Does this mean that more sellers are agreeing to dual agency than would otherwise? The jury is still out on this, but the evidence is certainly there to make this a compelling case. 

The Relationship Between Shrinking Real Estate Inventory and Dual Agency

Here at Brick & Corbett, we’re feeling the first two effects in their own ways, but our personal experience evidence is pretty clear; the tighter inventory gets, the more dual agency we see. 

Here’s why we think that:

When inventory is tight, we often see homes go under contract in a matter of hours, not a matter of days. There is a perception amongst real estate buyers that going straight to the listing agent will cut down on the distance an offer has to travel before it reaches the hands of the seller, thereby making it more competitive. 

Is that true? Hard to say exactly. 

We take ALL offers on our listings very seriously, whether they come from a buyer represented by another agent or from our own buyers. It is unethical to steer our sellers towards offers from buyers based on who is representing them, and we would never do that. 

That being said, the pressure to make every action count when you’re a real estate buyer manifests itself in other ways too. We are humbled by the fact that we list and sell more property than anyone else in our area, with more than $85 million dollars in volume last year alone. This reputation in our community is reason enough for many buyers, especially those looking for unique or luxury properties, to reach out to us directly so that we can keep an eye on opportunities coming to the market and let them know when things are hitting that might be of interest.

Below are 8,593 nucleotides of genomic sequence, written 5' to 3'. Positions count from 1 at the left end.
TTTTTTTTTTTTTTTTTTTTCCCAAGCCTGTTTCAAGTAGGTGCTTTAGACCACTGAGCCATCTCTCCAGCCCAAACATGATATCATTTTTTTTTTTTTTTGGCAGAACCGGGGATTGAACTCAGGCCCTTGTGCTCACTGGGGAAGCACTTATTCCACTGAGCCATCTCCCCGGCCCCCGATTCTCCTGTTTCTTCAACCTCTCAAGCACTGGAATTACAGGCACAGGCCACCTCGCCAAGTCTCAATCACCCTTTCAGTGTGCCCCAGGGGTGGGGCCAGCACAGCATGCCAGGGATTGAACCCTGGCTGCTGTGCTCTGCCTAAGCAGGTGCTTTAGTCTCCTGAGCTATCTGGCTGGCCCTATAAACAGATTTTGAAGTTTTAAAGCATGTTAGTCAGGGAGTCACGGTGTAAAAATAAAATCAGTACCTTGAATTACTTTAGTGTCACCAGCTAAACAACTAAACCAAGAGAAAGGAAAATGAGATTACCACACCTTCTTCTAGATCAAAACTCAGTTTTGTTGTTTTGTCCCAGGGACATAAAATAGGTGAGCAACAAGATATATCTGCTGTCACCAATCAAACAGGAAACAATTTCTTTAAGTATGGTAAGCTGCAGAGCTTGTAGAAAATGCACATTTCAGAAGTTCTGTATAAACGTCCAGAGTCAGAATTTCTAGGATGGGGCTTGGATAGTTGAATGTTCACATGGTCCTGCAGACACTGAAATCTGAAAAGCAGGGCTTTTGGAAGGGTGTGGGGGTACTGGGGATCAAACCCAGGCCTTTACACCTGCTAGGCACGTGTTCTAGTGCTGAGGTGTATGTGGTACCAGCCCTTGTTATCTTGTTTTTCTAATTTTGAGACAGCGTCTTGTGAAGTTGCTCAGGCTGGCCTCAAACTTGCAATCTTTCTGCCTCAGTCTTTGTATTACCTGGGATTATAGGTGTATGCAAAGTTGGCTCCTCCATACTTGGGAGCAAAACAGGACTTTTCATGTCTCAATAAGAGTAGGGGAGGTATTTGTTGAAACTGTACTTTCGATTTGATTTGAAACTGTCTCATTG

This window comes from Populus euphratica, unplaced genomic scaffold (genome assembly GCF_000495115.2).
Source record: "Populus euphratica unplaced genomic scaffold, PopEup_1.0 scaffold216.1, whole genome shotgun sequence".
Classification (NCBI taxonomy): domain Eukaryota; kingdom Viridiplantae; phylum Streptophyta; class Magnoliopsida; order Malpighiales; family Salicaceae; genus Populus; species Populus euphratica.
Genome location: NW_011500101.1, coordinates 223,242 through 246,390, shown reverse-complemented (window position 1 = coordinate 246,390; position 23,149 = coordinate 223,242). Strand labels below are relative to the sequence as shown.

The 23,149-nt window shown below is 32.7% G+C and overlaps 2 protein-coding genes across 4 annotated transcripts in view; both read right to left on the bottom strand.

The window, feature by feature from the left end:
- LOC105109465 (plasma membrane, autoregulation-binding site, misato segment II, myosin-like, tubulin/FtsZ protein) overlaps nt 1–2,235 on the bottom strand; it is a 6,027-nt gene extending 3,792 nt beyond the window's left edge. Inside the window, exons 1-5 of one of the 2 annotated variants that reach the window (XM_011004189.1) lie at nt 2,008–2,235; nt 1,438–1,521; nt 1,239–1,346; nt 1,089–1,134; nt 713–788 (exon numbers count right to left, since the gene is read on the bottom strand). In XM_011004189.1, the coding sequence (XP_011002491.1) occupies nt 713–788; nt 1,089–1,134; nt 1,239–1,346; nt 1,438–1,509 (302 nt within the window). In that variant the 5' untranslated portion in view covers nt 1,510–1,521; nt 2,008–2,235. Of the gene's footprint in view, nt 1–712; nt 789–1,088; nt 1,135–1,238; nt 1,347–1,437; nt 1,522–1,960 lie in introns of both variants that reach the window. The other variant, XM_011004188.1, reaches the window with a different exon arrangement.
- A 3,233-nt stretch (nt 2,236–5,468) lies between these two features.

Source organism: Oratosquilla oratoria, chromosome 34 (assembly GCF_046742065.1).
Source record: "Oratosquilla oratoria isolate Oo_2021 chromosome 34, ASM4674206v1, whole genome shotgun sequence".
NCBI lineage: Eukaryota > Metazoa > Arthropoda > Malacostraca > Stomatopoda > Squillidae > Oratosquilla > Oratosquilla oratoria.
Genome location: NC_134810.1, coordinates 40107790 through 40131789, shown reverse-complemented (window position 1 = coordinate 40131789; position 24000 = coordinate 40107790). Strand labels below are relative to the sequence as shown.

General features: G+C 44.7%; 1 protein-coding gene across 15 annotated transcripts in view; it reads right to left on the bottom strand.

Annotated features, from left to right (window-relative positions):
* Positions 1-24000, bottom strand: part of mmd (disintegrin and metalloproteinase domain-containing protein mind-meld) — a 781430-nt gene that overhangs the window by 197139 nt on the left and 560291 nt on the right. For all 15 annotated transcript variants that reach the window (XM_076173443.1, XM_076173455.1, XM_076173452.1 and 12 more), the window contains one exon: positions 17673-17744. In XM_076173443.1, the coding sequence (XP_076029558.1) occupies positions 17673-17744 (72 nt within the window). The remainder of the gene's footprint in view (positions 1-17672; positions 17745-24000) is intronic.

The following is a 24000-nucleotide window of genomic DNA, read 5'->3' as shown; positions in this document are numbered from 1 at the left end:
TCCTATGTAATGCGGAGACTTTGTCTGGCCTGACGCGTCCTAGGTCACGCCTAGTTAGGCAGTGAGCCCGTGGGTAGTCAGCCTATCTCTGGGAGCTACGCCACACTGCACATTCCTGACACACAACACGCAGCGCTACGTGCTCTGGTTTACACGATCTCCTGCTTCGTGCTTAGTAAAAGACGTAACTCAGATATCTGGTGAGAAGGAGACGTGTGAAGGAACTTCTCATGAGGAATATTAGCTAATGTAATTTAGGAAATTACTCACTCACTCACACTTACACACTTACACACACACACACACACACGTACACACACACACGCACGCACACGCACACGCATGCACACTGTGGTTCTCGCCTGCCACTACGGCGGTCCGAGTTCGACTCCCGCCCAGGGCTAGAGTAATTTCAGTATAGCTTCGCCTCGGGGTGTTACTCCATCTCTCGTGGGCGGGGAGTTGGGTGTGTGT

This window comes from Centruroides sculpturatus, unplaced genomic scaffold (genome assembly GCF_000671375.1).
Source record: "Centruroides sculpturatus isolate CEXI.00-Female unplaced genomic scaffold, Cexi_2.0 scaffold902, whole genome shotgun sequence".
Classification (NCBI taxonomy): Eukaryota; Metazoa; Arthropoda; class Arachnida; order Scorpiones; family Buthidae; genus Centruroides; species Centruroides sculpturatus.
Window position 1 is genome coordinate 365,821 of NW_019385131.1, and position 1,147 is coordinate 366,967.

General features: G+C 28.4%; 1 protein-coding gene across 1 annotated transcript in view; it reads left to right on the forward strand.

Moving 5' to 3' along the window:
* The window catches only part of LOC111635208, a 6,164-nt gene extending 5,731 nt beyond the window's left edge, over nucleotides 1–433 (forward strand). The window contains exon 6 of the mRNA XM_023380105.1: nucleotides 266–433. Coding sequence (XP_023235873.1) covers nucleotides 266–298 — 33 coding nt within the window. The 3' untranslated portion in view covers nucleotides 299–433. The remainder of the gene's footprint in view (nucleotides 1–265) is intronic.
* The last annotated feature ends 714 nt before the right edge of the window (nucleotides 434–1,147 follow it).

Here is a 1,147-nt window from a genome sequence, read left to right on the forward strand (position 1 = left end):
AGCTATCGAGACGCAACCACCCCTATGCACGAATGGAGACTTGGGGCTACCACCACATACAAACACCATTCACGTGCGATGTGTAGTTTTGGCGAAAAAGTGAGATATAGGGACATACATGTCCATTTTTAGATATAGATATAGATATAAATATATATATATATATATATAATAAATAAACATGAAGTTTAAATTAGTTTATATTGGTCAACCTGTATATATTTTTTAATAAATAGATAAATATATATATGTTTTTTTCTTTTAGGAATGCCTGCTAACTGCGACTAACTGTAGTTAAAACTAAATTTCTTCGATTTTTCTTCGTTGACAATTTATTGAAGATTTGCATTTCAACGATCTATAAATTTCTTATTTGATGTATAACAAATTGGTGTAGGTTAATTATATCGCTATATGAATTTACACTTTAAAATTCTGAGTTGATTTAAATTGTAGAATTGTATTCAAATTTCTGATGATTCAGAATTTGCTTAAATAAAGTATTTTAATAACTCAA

Also, since we specialize in hosting great events for our listings, we’ll often see a large volume of attendees at open houses, many of whom are motivated to make offers when the right property comes along. It isn’t uncommon for a buyer to come through an open house who isn’t represented by a buyer’s agent and want to make an offer on a property, thus resulting in a dual agency situation. 

How Brick & Corbett Can Help in Buyers and Sellers

Whether you’re buying or selling a property, the Brick & Corbett team can help. Our team of seasoned professionals, anchored by industry stalwart Bob Brick, a RE/MAX hall of fame member and once named Michigan’s #1 Realtor, has an incredible amount of combined experience, including in all situations involving dual agency. Our high ethical standards and fair play fundamentals ensure that all parties are treated with respect. 


If you list your home with Brick & Corbett and we bring an interested buyer to the table, and you’re more comfortable working with an exclusive real estate agent rather than a dual agent, we have the resources to assign representation for that buyer to another member of our team, thus separating the transaction into two different sides and assuring your best interests will always be put first. 


If you’re a buyer in need of a home, the Brick & Corbett Team is ready to assist you, whether that’s with one of our listings or something else on the market. Reach out today to find out what we can do for you.